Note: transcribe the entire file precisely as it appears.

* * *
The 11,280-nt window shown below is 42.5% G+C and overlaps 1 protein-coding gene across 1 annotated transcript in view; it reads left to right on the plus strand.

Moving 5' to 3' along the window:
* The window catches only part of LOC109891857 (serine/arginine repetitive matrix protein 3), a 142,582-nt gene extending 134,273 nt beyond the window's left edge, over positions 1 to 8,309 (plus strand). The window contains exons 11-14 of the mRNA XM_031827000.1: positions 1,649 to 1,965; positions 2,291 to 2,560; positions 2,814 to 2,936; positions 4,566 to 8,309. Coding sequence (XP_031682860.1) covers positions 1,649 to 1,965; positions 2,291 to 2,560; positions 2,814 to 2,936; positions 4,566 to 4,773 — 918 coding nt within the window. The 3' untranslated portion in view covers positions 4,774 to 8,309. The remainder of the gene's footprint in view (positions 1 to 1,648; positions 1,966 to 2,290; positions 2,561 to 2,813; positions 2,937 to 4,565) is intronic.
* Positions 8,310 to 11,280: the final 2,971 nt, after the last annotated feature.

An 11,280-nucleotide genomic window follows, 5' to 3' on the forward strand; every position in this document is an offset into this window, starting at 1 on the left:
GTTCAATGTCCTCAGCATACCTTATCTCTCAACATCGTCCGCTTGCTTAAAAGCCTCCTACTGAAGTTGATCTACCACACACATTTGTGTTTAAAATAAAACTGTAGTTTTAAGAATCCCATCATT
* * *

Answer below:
The 11,280-nt window shown below is 42.5% G+C and overlaps 1 protein-coding gene across 1 annotated transcript in view; it reads left to right on the plus strand.

Moving 5' to 3' along the window:
* The window catches only part of LOC109891857 (serine/arginine repetitive matrix protein 3), a 142,582-nt gene extending 134,273 nt beyond the window's left edge, over positions 1 to 8,309 (plus strand). The window contains exons 11-14 of the mRNA XM_031827000.1: positions 1,649 to 1,965; positions 2,291 to 2,560; positions 2,814 to 2,936; positions 4,566 to 8,309. Coding sequence (XP_031682860.1) covers positions 1,649 to 1,965; positions 2,291 to 2,560; positions 2,814 to 2,936; positions 4,566 to 4,773 — 918 coding nt within the window. The 3' untranslated portion in view covers positions 4,774 to 8,309. The remainder of the gene's footprint in view (positions 1 to 1,648; positions 1,966 to 2,290; positions 2,561 to 2,813; positions 2,937 to 4,565) is intronic.
* Positions 8,310 to 11,280: the final 2,971 nt, after the last annotated feature.

An 11,280-nucleotide genomic window follows, 5' to 3' on the forward strand; every position in this document is an offset into this window, starting at 1 on the left:
GTTCAATGTCCTCAGCATACCTTATCTCTCAACATCGTCCGCTTGCTTAAAAGCCTCCTACTGAAGTTGATCTACCACACACATTTGTGTTTAAAATAAAACTGTAGTTTTAAGAATCCCATCATT